Article 3. GOVERNMENT STRUCTURE cont'd
Section 3.12. Judicial Branch
The judicial power of the the Common Government of the United Territories shall be vested in one Supreme Court, and in such inferior courts as the Congress may from time to time ordain and establish. The judges, both of the supreme and inferior courts, shall be nominated by the President, confirmed by the Senate, and hold their offices for a single term maximum of 12 years. The President shall nominate a replacement no less than three months before the end of that judge’s term.
Congress will organize the justices of the Supreme Court into three classes, with the justices assigned to each class in reverse seniority order, with the most senior justices in the earliest classes after the formation of the first Supreme Court. The terms of office for the justices in the first class will expire at the end of the 4th year, the terms for the justices of the second class will expire at the end of the 8th year, and terms of the third class will expire at the end of the 12th year, so that one-third of the justices may be chosen every 4th year.
Judges shall receive for their services a compensation, which shall not be changed during their term in office, and they shall not receive within that period any other compensation from either the Common Government of the United Territories, or from any of the Territory governments. Judges are subject to impeachment by the House of Representatives.
The judicial power shall extend to all cases, in law and equity, arising under this Constitution, the laws of the United Territories, and treaties made, or which shall be made, under their authority; to all cases affecting ambassadors, other public ministers and consuls; to all cases of admiralty and maritime jurisdiction; to controversies to which the United Territories shall be a party; to controversies between two or more Territories; between a Territory and citizens of another Territory, between citizens of different Territories, between citizens of the same Territory claiming lands under grants of different Territories, and between a Territory, or the citizens thereof, and foreign states, citizens or subjects.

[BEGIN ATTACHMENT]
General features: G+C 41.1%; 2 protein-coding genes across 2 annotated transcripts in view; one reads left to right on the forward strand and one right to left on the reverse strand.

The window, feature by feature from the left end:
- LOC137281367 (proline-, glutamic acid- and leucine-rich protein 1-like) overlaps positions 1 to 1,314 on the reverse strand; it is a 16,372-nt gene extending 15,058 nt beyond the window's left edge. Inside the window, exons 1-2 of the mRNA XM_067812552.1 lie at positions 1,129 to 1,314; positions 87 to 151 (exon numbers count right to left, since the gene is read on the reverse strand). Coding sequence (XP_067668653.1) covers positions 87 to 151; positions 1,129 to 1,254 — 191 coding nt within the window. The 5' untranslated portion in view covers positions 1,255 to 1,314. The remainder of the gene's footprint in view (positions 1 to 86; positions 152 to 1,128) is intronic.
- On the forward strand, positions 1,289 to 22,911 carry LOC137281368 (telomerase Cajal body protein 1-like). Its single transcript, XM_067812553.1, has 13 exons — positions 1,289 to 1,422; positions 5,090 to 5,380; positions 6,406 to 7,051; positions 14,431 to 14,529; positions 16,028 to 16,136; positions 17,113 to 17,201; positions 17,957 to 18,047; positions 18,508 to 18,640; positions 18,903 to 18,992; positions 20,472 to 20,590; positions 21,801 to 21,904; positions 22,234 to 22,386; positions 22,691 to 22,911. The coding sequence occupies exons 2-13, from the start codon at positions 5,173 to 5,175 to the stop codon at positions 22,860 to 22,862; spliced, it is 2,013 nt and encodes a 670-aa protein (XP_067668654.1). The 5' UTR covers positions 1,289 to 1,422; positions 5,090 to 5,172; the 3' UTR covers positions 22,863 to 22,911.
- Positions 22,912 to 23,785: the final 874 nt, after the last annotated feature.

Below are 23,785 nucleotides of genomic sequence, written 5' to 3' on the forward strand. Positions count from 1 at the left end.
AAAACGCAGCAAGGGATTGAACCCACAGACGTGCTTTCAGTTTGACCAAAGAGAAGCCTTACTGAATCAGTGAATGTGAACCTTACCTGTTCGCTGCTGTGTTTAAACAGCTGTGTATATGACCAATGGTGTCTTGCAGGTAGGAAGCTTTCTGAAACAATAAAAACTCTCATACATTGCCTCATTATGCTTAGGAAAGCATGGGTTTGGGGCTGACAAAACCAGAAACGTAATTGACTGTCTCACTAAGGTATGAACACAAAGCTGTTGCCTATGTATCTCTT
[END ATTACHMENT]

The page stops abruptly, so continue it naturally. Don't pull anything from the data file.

The judicial power of the United Territories shall not be construed to extend to any suit in law or equity, commenced or prosecuted against one of the United Territories by citizens of another Territory, or by citizens or subjects of any foreign state.
In all cases affecting ambassadors, other public ministers and consuls, and those in which a Territory shall be party, the Supreme Court shall have original jurisdiction. In all the other cases before mentioned, the Supreme Court shall have appellate jurisdiction, both as to law and fact, with such exceptions, and under such regulations as the Congress shall make.
A majority decision rendered by the Supreme Court can be overridden, but not rewritten, by two-thirds of both houses of Congress or by the Legislatures of two-thirds of the Territories.
The Congressional override is not subject to a Presidential veto and shall not be the subject of litigation or review in any Common or Territory court.
The Territories’ override shall not be the subject of litigation or review in any Common or Territory court, or of oversight or interference by Congress or the President.
Congressional or Territory override authority must be exercised no later than two years from the date of the Supreme Court rendering its majority opinion, after which date Congress and the Territories are prohibited from exercising the override.